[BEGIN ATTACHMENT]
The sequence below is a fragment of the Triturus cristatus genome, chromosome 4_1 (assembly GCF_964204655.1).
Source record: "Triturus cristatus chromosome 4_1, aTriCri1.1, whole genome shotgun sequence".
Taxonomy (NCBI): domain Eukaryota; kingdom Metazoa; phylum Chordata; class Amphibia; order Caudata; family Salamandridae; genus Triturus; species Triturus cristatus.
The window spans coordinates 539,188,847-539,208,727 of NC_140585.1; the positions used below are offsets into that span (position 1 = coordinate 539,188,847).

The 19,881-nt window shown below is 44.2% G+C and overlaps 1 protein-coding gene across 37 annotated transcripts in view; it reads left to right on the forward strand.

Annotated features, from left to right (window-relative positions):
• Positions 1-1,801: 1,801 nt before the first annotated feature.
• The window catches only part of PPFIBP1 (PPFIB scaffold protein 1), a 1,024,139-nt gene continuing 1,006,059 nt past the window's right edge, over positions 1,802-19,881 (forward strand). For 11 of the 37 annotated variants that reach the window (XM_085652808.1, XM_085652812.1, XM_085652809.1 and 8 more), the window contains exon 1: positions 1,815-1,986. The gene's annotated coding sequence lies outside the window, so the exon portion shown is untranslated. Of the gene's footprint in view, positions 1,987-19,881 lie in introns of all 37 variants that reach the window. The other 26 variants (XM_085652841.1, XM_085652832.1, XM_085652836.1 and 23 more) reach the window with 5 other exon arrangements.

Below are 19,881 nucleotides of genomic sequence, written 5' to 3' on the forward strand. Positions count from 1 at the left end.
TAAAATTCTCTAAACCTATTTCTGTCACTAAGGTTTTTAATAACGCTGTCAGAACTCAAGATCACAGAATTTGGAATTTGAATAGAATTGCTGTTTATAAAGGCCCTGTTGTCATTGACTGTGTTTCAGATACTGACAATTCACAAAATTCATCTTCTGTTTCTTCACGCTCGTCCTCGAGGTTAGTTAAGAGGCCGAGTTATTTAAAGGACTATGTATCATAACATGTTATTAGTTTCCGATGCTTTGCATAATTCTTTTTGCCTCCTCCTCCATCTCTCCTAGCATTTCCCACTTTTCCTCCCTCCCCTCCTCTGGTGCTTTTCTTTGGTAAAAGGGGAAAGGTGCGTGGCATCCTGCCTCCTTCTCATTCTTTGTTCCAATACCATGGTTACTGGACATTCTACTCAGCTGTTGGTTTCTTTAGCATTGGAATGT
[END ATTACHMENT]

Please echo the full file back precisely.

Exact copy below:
The sequence below is a fragment of the Triturus cristatus genome, chromosome 4_1 (assembly GCF_964204655.1).
Source record: "Triturus cristatus chromosome 4_1, aTriCri1.1, whole genome shotgun sequence".
Taxonomy (NCBI): domain Eukaryota; kingdom Metazoa; phylum Chordata; class Amphibia; order Caudata; family Salamandridae; genus Triturus; species Triturus cristatus.
The window spans coordinates 539,188,847-539,208,727 of NC_140585.1; the positions used below are offsets into that span (position 1 = coordinate 539,188,847).

The 19,881-nt window shown below is 44.2% G+C and overlaps 1 protein-coding gene across 37 annotated transcripts in view; it reads left to right on the forward strand.

Annotated features, from left to right (window-relative positions):
• Positions 1-1,801: 1,801 nt before the first annotated feature.
• The window catches only part of PPFIBP1 (PPFIB scaffold protein 1), a 1,024,139-nt gene continuing 1,006,059 nt past the window's right edge, over positions 1,802-19,881 (forward strand). For 11 of the 37 annotated variants that reach the window (XM_085652808.1, XM_085652812.1, XM_085652809.1 and 8 more), the window contains exon 1: positions 1,815-1,986. The gene's annotated coding sequence lies outside the window, so the exon portion shown is untranslated. Of the gene's footprint in view, positions 1,987-19,881 lie in introns of all 37 variants that reach the window. The other 26 variants (XM_085652841.1, XM_085652832.1, XM_085652836.1 and 23 more) reach the window with 5 other exon arrangements.

Below are 19,881 nucleotides of genomic sequence, written 5' to 3' on the forward strand. Positions count from 1 at the left end.
TAAAATTCTCTAAACCTATTTCTGTCACTAAGGTTTTTAATAACGCTGTCAGAACTCAAGATCACAGAATTTGGAATTTGAATAGAATTGCTGTTTATAAAGGCCCTGTTGTCATTGACTGTGTTTCAGATACTGACAATTCACAAAATTCATCTTCTGTTTCTTCACGCTCGTCCTCGAGGTTAGTTAAGAGGCCGAGTTATTTAAAGGACTATGTATCATAACATGTTATTAGTTTCCGATGCTTTGCATAATTCTTTTTGCCTCCTCCTCCATCTCTCCTAGCATTTCCCACTTTTCCTCCCTCCCCTCCTCTGGTGCTTTTCTTTGGTAAAAGGGGAAAGGTGCGTGGCATCCTGCCTCCTTCTCATTCTTTGTTCCAATACCATGGTTACTGGACATTCTACTCAGCTGTTGGTTTCTTTAGCATTGGAATGT